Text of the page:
In terms of price, Bitcoin only once responded to the news of the trade-related explosion in real time. Krüger pointed out under another tweet that this incident was Trump's mention of the so-called "Intellectual Property Theft" issue in China and a plan to impose hundreds of billions of dollars in tariffs on China in a multi-segmented tweet. In the few minutes after the release of Twitter, bitcoin prices actually rebounded by about 0.5%. But this is all. In the intensified trade war, everyone is looking forward to becoming a “Gold 2.0” asset, bringing in less than 1% of the proceeds.

If you even have a tweet about "adding 5% tax on Chinese 550 billion US dollars" (not to mention how Trump has labeled all kinds of suspicious behaviors on Chinese people), you can't be motivated in the bitcoin market. Take a little spray and talk about the perfect safe-haven assets? That is not fair. Just as Trump made a big eulogy, the price of gold rose by 2%, which is quite impressive for assets worth $7 trillion.

If you think that a 0.5% increase is a clear signal that Bitcoin is affected by macroeconomics, then you may be misled.

The famous liberal, investor and gold supporter Peter Schiff pointed out that after the trade tariff news release, the price performance of Bitcoin is more like people bet that "bitcoin will become a safe-haven asset" rather than really avoiding it. risk. Schiff believes that the evidence is that Bitcoin fell back shortly after the news of the trade war news, which shows that it can not maintain the benefits of its speculation as a safe-haven asset.

This is an independent market for Bitcoin – not related to the renminbi and any other assets

Not only did Bitcoin not play a "safe haven" this time, it did not react to fundamentals or news. Investors have gradually adapted to the fact that Bitcoin has skyrocketed for no reason.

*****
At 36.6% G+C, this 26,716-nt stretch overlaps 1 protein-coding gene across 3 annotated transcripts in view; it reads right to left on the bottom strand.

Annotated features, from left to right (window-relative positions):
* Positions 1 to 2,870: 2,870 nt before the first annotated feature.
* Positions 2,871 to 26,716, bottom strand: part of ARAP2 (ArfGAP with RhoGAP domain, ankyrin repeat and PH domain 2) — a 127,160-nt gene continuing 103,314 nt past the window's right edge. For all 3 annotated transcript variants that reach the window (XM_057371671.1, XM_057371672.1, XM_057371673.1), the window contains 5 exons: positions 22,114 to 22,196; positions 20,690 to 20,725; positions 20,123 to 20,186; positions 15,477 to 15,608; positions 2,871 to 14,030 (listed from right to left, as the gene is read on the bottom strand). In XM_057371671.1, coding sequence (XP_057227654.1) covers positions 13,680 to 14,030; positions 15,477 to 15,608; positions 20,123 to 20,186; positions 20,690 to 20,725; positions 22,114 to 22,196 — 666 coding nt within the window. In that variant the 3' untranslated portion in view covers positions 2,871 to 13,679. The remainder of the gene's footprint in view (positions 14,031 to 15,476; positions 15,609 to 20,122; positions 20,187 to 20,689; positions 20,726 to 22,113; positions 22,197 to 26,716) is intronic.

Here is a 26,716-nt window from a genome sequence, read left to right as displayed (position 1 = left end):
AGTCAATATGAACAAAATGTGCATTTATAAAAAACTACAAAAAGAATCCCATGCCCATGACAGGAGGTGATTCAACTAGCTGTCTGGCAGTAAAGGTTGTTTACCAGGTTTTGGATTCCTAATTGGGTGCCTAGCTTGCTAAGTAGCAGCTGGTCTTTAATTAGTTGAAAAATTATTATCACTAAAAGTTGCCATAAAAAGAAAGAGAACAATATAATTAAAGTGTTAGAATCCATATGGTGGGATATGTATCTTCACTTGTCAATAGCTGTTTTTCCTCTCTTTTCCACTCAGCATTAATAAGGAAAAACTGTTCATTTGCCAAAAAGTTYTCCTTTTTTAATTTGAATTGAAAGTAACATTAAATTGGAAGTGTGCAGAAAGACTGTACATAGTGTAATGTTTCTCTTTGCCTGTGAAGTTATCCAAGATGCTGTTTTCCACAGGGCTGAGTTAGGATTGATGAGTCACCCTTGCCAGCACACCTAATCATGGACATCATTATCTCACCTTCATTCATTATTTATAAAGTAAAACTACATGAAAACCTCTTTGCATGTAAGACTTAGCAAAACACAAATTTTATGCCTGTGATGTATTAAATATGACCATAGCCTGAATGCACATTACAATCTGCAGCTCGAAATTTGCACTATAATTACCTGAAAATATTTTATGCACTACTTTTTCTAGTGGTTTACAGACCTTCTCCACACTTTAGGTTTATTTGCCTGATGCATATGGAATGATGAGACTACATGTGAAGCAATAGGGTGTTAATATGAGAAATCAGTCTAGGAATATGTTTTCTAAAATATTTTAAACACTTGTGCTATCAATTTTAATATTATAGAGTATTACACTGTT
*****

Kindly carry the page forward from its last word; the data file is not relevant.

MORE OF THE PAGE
Readers may recall that on a certain day in early April, Bitcoin skyrocketed by $1,000 and has since kicked off. Although some people think that it is the institution's place, or you think so, there is no clear catalyst to promote a 20% daily increase. In addition, if you look back on Bitcoin's other major ups and downs, you will find that there are very few changes in prices due to news or events.

Even the executives in the cryptocurrency industry are struggling to find the reasons for the price changes in Bitcoin. They can't even say that "the change in price every day is affected by fundamentals." In a mid-May episode of Bloomberg TV, ShapeShift's CEO and early bitcoin advocate Erik Voorhees also said that the bitcoin rebound is only a by-product of the cryptocurrency performance, and that "the retail group" decided to keep buying Bitcoin. result.

What is certain is that in the period of geopolitical turmoil and recession panic, the performance of Bitcoin over traditional assets may indicate that it is independent and unaffected by the traditional market downturn. However, calling it a reliable safe haven asset may be a bit of a smattering… at least for now.

Author: Nick Chong

Source: longhash

Editor's Note: The original title is "Bitcoin is a safe haven for Chinese investors?"